A fundamental barrier will be faced when offering an analysis of the influence of Conservatism in Wales, because very few academic sources deal with the subject. The academic situation reflects a wider situation in this regard, namely the perception that Conservatism is an English, alien tradition. Writing about the Conservative party or Conservatism in general therefore is, at best, a minority action. However, there is a danger that this can lead to a perception which marginalises the Conservative tradition in a way that does not match its relative significance in Wales throughout the modern period.

  • The historic Tories in Wales

    The term 'Tory' has its origins in the seventeenth century, and the turbulent period that began with the English civil war. The word comes from the Old Irish, and the term tóraidhe (a brigand or a thief) and it was originally used to describe the Irish who continued in their opposition to Oliver Cromwell's reign at the end of the Civil War. More recently, the term was used to describe the Members of Parliament who supported James the Second's right to succeed his brother, Charles the Second as king. James had turned to the Catholic Church at a time when Protestantism was rapidly gaining ground.

    This direct link with Catholicism did not continue, but Toryism remained in other forms, and the tradition is now known as the forerunner of the modern Conservative and Unionist Party formed in 1834 under the leadership of Robert Peel. The cornerstones of the Tory tradition were strong support for the Monarchy, suspicion of radical social reform, and support for the Church of England. By the end of the eighteenth century these ideas had been coupled with the more liberal views of the Whigs, influenced by figures such as Edmund Burke, and Prime Minister William Pitt the Younger. This is the period in which modern Conservatism was formed in the United Kingdom.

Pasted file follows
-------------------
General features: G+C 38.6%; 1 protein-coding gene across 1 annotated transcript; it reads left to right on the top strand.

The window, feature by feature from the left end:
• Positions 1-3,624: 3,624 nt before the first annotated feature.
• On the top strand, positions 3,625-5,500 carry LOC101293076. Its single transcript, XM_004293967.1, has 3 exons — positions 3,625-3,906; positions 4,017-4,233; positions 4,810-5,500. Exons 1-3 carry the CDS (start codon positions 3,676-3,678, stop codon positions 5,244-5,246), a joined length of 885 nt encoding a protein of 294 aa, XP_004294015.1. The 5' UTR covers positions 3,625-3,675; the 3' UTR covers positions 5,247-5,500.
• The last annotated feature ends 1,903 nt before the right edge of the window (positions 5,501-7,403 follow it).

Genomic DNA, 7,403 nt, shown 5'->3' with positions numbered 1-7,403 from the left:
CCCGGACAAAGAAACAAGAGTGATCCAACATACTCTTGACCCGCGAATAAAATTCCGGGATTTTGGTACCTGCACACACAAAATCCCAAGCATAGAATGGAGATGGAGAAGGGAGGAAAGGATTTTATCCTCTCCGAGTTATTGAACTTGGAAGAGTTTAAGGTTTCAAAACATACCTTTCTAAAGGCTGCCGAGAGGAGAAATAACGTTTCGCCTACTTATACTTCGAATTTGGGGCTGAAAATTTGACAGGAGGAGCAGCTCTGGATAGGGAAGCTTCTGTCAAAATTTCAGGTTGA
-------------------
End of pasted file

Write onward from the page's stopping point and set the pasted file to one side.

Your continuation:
The second half of the nineteenth century proved to be a challenging time for the Conservative Party as it wrestled with the consequences of the UK democratisation process. The franchise was gradually expanded through a series of important reform laws in 1832, 1867 and 1884 and this had a major impact on the support for the party and its status, particularly in Wales. Since the introduction of the Acts of Union in the nineteenth century, Conservative landowners had dominated the politics of the country, holding the majority of parliamentary seats. However, this changed from the 1860s onwards as more and more ordinary men gained the right to vote and extended their support to the Liberal Party. An event often cited as a symbol of this great change was the victory of the Liberal, Henry Richard, in Merthyr Tydfil in the 1868 election. Indeed, by 1906 there were no Conservative MPs left in Wales.

  • Robert-Peel.jpg
    Robert Peel
  • The Conservatives in Wales 1885-1997

    The Conservatives did not disappear from Welsh politics during the twentieth century. However, the party did not come close to regaining its status from the pre-democratic period. Indeed, at the end of the century in 1997 there was another election where the party did not win a single electoral seat. Given this background - alongside the fact that the Conservative Party has consistently secured a vote in Wales that was some 10% lower than in England - you can understand how the perception developed that Conservatism has not been a relevant tradition in the discussion of Welsh politics.